Note You may or may not see errors from the DBCC CHECKDB statement on the database that is associated with the file in the error message. You can run the DBCC CHECKDB statement when you see an 823 error. If the DBCC CHECKDB statement does not report any errors, you probably have an intermittent system problem or a disk problem.
  • I/O logical check failure: If a read Windows API call or a write Windows API call for a database file is successful, but specific logical checks on the data are not successful (a torn page, for example), an 823 error is raised. The following error message is an example of an 823 error for an I/O logical check failure:
    2003-09-05 16:51:18.90 spid17 Error: 823, Severity: 24,
    State: 2
    2003-09-05 16:51:18.90 spid17 I/O error (torn page) detected during read at offset 0x00000094004000 in file 'F:\SQLData\mydb.MDF'..
    To resolve this problem, first run the DBCC CHECKDB statement on the database that is associated with the file in the error message. If the DBCC CHECKDB statement reports errors, correct those errors before you troubleshoot this problem. If the problem persists even after the DBCC CHECKDB errors have been corrected, or if the DBCC CHECKDB statement does not report any errors, review the Microsoft Windows NT system event log for any system errors or disk-related errors. You can also contact your hardware vendor to run any appropriate diagnostics.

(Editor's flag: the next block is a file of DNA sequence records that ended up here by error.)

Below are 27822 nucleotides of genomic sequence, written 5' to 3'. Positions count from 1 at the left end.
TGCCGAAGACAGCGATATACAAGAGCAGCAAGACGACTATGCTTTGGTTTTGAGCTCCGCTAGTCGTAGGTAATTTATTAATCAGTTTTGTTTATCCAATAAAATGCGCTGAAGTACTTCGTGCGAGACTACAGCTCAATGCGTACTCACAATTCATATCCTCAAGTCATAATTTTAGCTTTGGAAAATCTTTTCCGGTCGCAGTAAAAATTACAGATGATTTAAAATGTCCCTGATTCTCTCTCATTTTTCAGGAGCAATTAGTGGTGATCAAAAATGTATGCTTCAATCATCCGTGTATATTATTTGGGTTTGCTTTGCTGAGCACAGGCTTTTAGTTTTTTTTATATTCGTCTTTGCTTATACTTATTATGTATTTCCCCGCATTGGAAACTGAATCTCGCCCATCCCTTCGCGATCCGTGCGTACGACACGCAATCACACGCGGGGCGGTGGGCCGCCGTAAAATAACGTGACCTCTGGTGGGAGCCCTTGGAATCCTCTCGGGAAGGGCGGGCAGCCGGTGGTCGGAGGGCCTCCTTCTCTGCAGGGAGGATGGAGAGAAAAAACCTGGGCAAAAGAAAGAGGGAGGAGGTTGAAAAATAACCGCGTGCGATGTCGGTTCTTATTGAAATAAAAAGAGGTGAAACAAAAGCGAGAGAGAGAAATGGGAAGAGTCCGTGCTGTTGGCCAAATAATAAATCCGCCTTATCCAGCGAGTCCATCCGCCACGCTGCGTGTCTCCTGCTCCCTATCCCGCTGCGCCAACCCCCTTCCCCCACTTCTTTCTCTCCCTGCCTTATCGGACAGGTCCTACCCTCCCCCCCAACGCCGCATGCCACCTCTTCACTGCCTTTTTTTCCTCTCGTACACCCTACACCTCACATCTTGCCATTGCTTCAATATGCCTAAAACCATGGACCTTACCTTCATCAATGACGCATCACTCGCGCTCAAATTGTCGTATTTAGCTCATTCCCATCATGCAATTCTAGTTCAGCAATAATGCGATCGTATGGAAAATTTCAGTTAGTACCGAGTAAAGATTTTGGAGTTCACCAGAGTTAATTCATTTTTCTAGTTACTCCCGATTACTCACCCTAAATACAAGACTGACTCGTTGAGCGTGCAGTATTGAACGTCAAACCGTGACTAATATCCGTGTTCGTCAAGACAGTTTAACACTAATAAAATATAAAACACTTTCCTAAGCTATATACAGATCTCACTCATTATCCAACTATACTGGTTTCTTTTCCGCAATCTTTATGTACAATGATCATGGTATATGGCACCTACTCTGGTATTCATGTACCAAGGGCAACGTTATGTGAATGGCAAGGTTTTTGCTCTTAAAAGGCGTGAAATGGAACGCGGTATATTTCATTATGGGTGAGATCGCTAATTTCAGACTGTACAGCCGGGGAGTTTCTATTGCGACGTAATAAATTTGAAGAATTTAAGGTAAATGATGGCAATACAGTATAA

MORE INFORMATION

Error Message Details

The parts of the following 823 error message are described here in more detail:
Error 823
I/O error <error> detected during <operation> at offset <offset> in file '<file>'
The 823 error message information can be explained in more detail:
  • <error>: This can be an operating system error or a logical I/O check failure. For an operating system error, the operating system error number follows “I/O error.” The text of the operating system error is included in parentheses after "I/O error error number."

    For a logical I/O check failure, the failure message is inside parentheses and can be one of the following: